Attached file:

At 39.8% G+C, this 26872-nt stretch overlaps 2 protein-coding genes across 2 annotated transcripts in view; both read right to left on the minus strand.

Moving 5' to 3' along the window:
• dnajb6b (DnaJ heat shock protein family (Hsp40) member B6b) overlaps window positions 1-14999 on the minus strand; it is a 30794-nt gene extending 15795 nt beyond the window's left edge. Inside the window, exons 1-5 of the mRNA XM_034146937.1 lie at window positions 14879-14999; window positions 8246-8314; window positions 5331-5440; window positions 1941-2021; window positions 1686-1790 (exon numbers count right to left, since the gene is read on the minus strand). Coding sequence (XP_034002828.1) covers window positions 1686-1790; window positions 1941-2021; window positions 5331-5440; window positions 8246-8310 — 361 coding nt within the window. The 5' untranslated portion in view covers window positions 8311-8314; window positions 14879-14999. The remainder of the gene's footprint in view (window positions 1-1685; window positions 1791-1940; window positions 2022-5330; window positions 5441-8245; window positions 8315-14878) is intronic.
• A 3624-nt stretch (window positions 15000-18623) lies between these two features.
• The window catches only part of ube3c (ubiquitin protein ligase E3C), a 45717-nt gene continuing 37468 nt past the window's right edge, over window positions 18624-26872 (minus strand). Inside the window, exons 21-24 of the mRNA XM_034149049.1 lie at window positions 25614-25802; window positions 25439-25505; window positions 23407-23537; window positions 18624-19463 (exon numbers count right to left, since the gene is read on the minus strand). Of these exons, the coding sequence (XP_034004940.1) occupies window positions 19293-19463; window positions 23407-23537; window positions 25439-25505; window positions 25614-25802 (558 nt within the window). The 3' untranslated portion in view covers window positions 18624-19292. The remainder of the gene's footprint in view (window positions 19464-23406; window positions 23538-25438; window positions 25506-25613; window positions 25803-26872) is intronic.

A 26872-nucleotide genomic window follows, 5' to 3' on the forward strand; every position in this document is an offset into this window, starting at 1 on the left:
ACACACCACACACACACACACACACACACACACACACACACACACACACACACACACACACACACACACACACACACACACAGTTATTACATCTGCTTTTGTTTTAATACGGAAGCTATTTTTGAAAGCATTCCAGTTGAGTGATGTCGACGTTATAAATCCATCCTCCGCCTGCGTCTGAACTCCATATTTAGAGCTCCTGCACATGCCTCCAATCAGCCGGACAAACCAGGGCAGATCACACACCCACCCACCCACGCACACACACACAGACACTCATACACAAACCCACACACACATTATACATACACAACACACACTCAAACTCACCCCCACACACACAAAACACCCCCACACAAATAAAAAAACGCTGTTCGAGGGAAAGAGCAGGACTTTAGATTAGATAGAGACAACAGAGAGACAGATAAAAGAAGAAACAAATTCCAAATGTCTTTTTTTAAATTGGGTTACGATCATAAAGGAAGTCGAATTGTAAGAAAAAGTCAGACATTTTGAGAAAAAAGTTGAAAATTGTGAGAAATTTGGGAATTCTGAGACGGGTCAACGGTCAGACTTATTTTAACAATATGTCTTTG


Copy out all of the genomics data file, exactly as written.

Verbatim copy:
At 39.8% G+C, this 26872-nt stretch overlaps 2 protein-coding genes across 2 annotated transcripts in view; both read right to left on the minus strand.

Moving 5' to 3' along the window:
• dnajb6b (DnaJ heat shock protein family (Hsp40) member B6b) overlaps window positions 1-14999 on the minus strand; it is a 30794-nt gene extending 15795 nt beyond the window's left edge. Inside the window, exons 1-5 of the mRNA XM_034146937.1 lie at window positions 14879-14999; window positions 8246-8314; window positions 5331-5440; window positions 1941-2021; window positions 1686-1790 (exon numbers count right to left, since the gene is read on the minus strand). Coding sequence (XP_034002828.1) covers window positions 1686-1790; window positions 1941-2021; window positions 5331-5440; window positions 8246-8310 — 361 coding nt within the window. The 5' untranslated portion in view covers window positions 8311-8314; window positions 14879-14999. The remainder of the gene's footprint in view (window positions 1-1685; window positions 1791-1940; window positions 2022-5330; window positions 5441-8245; window positions 8315-14878) is intronic.
• A 3624-nt stretch (window positions 15000-18623) lies between these two features.
• The window catches only part of ube3c (ubiquitin protein ligase E3C), a 45717-nt gene continuing 37468 nt past the window's right edge, over window positions 18624-26872 (minus strand). Inside the window, exons 21-24 of the mRNA XM_034149049.1 lie at window positions 25614-25802; window positions 25439-25505; window positions 23407-23537; window positions 18624-19463 (exon numbers count right to left, since the gene is read on the minus strand). Of these exons, the coding sequence (XP_034004940.1) occupies window positions 19293-19463; window positions 23407-23537; window positions 25439-25505; window positions 25614-25802 (558 nt within the window). The 3' untranslated portion in view covers window positions 18624-19292. The remainder of the gene's footprint in view (window positions 19464-23406; window positions 23538-25438; window positions 25506-25613; window positions 25803-26872) is intronic.

A 26872-nucleotide genomic window follows, 5' to 3' on the forward strand; every position in this document is an offset into this window, starting at 1 on the left:
ACACACCACACACACACACACACACACACACACACACACACACACACACACACACACACACACACACACACACACACACACAGTTATTACATCTGCTTTTGTTTTAATACGGAAGCTATTTTTGAAAGCATTCCAGTTGAGTGATGTCGACGTTATAAATCCATCCTCCGCCTGCGTCTGAACTCCATATTTAGAGCTCCTGCACATGCCTCCAATCAGCCGGACAAACCAGGGCAGATCACACACCCACCCACCCACGCACACACACACAGACACTCATACACAAACCCACACACACATTATACATACACAACACACACTCAAACTCACCCCCACACACACAAAACACCCCCACACAAATAAAAAAACGCTGTTCGAGGGAAAGAGCAGGACTTTAGATTAGATAGAGACAACAGAGAGACAGATAAAAGAAGAAACAAATTCCAAATGTCTTTTTTTAAATTGGGTTACGATCATAAAGGAAGTCGAATTGTAAGAAAAAGTCAGACATTTTGAGAAAAAAGTTGAAAATTGTGAGAAATTTGGGAATTCTGAGACGGGTCAACGGTCAGACTTATTTTAACAATATGTCTTTG